All posts by Hannah McGowan

intLab Members Attend 2018 ACM Interaction Design and Children Conference, Trondheim

intLab members, Senior Lecturer in Computer Science, Dr Elisa Rubegni and PhD student, Grace Ataguba, attended the 2018 ACM Interaction Design and Children (IDC) Conference hosted at NTNU in Trondheim, Norway.

The annual conference provides a fantastic opportunity for research and addresses the design, development and use of interactive technologies for children.
Dr Rubegni is a well established member of this community and was paper chair of the conference. She presented her research on children as authors of digital storytelling and how to increase their awareness on gender issues.
Grace also presented a work in progress paper on how to maintain long-distance relationships with children by exploring autobiographical designs and life-logging.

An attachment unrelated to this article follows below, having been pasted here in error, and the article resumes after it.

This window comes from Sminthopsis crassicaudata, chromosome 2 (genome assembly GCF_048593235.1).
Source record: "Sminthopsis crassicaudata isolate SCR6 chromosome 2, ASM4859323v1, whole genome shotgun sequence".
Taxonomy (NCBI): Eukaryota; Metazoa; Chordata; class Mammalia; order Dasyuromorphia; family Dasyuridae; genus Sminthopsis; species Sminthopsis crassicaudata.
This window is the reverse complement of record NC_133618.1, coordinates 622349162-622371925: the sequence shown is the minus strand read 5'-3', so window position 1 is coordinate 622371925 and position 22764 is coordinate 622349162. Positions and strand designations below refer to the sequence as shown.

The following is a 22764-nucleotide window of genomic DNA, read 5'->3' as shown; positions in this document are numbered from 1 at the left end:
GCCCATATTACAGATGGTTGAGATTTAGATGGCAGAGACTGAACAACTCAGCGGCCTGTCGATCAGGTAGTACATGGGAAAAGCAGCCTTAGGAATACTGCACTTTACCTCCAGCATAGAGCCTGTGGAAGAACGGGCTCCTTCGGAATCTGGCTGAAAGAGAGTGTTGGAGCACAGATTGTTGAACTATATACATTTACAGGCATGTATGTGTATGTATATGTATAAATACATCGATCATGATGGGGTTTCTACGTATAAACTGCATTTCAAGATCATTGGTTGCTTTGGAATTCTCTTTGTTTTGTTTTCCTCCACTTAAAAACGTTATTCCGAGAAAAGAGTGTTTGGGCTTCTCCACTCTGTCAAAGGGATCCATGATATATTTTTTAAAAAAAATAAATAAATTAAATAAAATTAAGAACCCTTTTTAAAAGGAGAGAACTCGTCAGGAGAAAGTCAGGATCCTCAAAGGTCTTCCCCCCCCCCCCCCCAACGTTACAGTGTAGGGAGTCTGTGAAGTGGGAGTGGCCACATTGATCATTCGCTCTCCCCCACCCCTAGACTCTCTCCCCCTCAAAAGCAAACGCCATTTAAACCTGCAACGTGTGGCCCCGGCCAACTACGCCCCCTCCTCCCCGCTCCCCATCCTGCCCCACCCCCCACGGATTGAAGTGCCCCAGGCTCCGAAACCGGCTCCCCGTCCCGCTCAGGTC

The best paper of the conference will be published in the Elsevier International Journal of Child-Computer Interaction.

Call for Participants in New Retinal Imaging Study

Principal Investigator, Dr Bashir Al-Diri and colleagues at the School of Computer Science are conducting a research project to collect 2D fundus images and 3D Optical Coherence Tomography (OCT) images using a fully automated user-friendly retinal-imaging camera (3D OCT-1 Maestro).

This study, titled ‘Automated Retinal Imaging Lab (ARIAL), will look towards finding and analysing new signs in the retinal vascular system photographed at the back of the eye, which might be changed due to disease. These signs can then be monitored and measured over time to detect signify disease progression.